During an archery only deer hunt along Gardener Canyon Rd. here in Az. I was approached by a game warder who told me it was illegal to have a firearm present during the hunt in Az. and in most states. I did bring up self defense against the cartel or bears but he saw to it that I had to walk it back to the vehicle and leave it there. From then on I carried concealed during archery hunts. All I can do or say about firearms “present” during an archery only hunt is what happened to me. Just my… Read more »

Deplorable Bill
Member
Deplorable Bill

Same game warden a year later told me I could NOT use my a t c on the trails wither they were marked or not. This was on a mule deer rifle hunt. He showed up in camp one day and he made me put my quad back on the trailer and hunt on foot. Another issue is I am a disabled vet. I am minus some body parts and have to walk with a cane. Still didn’t make a dent. Worse yet, I was there with a friend who was dying of cancer. He was on horse back and… Read more »

Wild Bill
Member
Wild Bill

@DP, how is it that most states will NOT let you carry a firearm during archery hunting? Do game laws superceed the Second Amendment or out natural right to defend ourselves? I can see if the states’ game laws said you can not use firearms during archery season, but can not carry a firearm, seems like that infringement that thing!

Stan
Member
Stan

Bill you should stick to the facts, first they don’t know that it is the same bear, second nobody has been eaten so to assume that a meal is the bear or bears intent is assuming a lot. Third to say that if the bear that was shot was dead “not likely with a 9mm” it would have been found by now is possibly not realistic depending on the terrain and how far it could have traveled having only been shot with a 9mm.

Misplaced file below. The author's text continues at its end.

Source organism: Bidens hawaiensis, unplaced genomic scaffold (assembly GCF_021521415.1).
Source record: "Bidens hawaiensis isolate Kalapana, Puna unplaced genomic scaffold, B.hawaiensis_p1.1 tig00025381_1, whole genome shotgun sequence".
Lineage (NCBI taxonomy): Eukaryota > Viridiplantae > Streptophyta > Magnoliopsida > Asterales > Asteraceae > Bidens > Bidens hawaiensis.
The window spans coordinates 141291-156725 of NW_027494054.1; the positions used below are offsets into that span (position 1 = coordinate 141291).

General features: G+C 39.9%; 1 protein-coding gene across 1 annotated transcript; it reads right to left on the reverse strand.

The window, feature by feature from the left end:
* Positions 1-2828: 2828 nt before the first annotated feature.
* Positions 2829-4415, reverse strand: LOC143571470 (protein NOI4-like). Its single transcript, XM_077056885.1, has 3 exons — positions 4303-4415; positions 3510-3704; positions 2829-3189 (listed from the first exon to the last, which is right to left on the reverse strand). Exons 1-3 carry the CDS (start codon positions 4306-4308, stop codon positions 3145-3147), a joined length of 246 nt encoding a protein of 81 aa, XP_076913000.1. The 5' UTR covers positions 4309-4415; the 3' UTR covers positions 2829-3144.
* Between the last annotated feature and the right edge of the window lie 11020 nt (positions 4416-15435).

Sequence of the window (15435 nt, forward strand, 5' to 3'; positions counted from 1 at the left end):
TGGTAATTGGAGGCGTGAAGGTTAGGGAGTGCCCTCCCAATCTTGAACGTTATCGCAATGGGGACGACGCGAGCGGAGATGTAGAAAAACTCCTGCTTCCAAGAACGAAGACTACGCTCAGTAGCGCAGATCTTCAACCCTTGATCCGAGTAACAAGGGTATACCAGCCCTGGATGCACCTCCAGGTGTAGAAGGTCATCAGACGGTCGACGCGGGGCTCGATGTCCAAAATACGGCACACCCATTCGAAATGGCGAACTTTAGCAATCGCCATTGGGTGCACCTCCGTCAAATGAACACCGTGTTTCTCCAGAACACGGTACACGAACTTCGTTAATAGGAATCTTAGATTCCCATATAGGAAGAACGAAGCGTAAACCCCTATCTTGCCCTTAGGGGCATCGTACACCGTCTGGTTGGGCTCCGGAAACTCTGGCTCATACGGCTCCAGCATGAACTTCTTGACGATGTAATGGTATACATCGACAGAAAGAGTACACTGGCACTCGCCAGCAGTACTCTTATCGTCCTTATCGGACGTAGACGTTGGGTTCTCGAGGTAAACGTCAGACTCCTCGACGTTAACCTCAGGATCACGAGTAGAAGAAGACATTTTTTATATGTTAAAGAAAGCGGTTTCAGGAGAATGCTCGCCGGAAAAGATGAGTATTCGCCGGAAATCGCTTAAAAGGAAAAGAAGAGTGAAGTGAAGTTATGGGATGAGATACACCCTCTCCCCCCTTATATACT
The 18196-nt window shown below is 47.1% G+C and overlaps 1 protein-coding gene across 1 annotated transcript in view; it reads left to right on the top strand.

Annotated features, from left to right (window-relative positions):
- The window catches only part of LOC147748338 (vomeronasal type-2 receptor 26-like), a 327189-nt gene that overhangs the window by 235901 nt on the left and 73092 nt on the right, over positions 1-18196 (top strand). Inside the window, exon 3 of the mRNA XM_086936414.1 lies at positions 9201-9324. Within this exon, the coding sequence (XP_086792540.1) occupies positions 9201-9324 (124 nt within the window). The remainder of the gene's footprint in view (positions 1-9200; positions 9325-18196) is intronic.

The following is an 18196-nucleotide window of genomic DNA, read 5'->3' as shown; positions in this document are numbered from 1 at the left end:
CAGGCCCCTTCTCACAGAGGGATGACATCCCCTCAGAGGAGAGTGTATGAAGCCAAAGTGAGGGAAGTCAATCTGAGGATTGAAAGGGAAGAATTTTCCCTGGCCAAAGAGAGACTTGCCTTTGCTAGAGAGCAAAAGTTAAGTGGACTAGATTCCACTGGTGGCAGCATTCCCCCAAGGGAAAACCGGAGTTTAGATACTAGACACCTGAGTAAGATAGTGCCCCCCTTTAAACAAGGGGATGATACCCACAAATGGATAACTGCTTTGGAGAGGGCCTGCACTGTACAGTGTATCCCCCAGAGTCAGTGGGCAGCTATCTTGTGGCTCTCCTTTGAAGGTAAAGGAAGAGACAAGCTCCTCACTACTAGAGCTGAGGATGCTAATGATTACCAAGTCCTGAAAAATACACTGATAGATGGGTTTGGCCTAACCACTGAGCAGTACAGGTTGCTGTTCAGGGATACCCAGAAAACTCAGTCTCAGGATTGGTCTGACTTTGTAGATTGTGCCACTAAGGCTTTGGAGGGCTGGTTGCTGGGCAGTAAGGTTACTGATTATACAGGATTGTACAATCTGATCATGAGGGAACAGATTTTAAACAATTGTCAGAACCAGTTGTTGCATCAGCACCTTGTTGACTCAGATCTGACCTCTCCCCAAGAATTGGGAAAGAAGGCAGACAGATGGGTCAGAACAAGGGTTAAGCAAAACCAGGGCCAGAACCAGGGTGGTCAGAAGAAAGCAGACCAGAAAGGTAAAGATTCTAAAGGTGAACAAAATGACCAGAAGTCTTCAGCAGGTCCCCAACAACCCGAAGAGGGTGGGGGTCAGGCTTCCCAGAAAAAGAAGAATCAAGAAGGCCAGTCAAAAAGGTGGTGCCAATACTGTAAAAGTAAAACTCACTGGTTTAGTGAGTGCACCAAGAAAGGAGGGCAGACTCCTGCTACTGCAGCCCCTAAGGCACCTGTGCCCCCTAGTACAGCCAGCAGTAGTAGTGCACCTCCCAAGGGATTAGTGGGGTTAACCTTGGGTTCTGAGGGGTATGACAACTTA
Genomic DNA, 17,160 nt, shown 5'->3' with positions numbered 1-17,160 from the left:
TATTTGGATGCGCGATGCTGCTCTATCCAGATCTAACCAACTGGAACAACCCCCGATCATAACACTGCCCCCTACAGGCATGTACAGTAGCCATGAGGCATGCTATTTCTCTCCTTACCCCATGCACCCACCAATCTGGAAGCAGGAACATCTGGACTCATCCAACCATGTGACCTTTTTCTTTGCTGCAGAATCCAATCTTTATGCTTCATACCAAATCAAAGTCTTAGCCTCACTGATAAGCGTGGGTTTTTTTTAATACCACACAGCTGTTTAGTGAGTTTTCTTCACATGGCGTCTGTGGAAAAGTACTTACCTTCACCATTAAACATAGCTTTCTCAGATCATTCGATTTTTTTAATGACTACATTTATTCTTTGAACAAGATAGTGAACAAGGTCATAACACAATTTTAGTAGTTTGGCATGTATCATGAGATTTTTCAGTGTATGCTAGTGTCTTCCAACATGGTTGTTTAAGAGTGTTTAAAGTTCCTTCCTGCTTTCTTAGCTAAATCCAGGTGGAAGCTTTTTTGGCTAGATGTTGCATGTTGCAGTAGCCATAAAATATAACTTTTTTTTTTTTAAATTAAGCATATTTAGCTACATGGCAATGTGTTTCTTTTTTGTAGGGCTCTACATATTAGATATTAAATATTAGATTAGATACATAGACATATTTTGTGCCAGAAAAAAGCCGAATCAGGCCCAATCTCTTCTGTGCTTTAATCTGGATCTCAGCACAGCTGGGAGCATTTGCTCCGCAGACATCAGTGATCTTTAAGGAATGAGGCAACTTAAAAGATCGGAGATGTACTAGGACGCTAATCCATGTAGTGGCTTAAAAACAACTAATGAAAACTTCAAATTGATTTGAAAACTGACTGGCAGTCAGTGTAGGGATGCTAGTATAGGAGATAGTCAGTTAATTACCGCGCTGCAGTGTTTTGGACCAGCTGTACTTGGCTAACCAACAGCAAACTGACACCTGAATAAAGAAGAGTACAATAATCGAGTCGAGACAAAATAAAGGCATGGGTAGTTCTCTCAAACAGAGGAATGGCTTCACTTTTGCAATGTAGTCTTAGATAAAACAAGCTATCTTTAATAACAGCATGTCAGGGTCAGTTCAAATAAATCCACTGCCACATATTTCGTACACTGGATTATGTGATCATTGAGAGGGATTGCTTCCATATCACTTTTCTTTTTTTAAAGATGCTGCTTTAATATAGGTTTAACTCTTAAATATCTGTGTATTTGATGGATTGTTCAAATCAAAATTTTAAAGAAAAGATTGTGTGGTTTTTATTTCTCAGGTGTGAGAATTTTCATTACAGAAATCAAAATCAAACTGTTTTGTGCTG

Deplorable Bill
Member
Deplorable Bill

Based on the fact that griz command a territory and actively protect it from other bears tells me it is the same bear. The same fact also tells me the bear has discovered that people are easy prey. Dead animals start to rot and stink rapidly. The common tactic to go after bear is to use dogs. If Fish and Game did go after this bear and it was dead it would have been found fast enough even if they were on foot. I have tracked bear, elk, deer, lion, jaguar and people on foot. It’s not rocket science. It… Read more »

Circle8
Member
Circle8

I don’t want to sound like a smart a$$ but the comments include too many “IFS”. We take what we are comfortable with into the woods and of course it varies. Me I carry a Model 29 with 240 Grain SWC or FMJ in addition to my rifle. Others go heavier or lighter. The key point is being alert to save your butt. I have had many encounters with Mr. Browncoat and have had them as close as 8-10 feet. Being aware, alert and prepared is what counts. My experience is based on hunting in Alaska, Canada and Montana. Good… Read more »

ras52
Member
ras52

Mod. 29, great choice!

Soupcon
Member
Soupcon

Lucky for you, your many encounters didn’t include this bear or your story would be different. The vast majority of us who encounter grizzlies don’t encounter the rare one who is an aggressive attacker and doesn’t care what you’ve read and what luck you’ve had with the other 99% of grizzlies.

Stan
Member
Stan

I agree with the model 29 and alert/prepared

Koyote
Member
Koyote

I would like to know if a high pitched hand held air horn would scare away a bear…

RoyD
Member
RoyD

Scare away or stop one in full charge? Let us know what your field research shows.

Wild Bill
Member
Wild Bill

@Roy, I have always wondered how many bears one adult, human, corpse would feed… as long as he is keeping careful notes.

Tionico
Member
Tionico

Scare one away? Might make it laugh a bit, shake his head in amusement, then recommence his already planned attack.

RoyD
Member
RoyD

Maybe this is fallout from the clown guide who got lucky in Alaska that had his story spread far and wide in gun/hunting circles and was touted as an example of how a macho man rolls. Life is all about choices.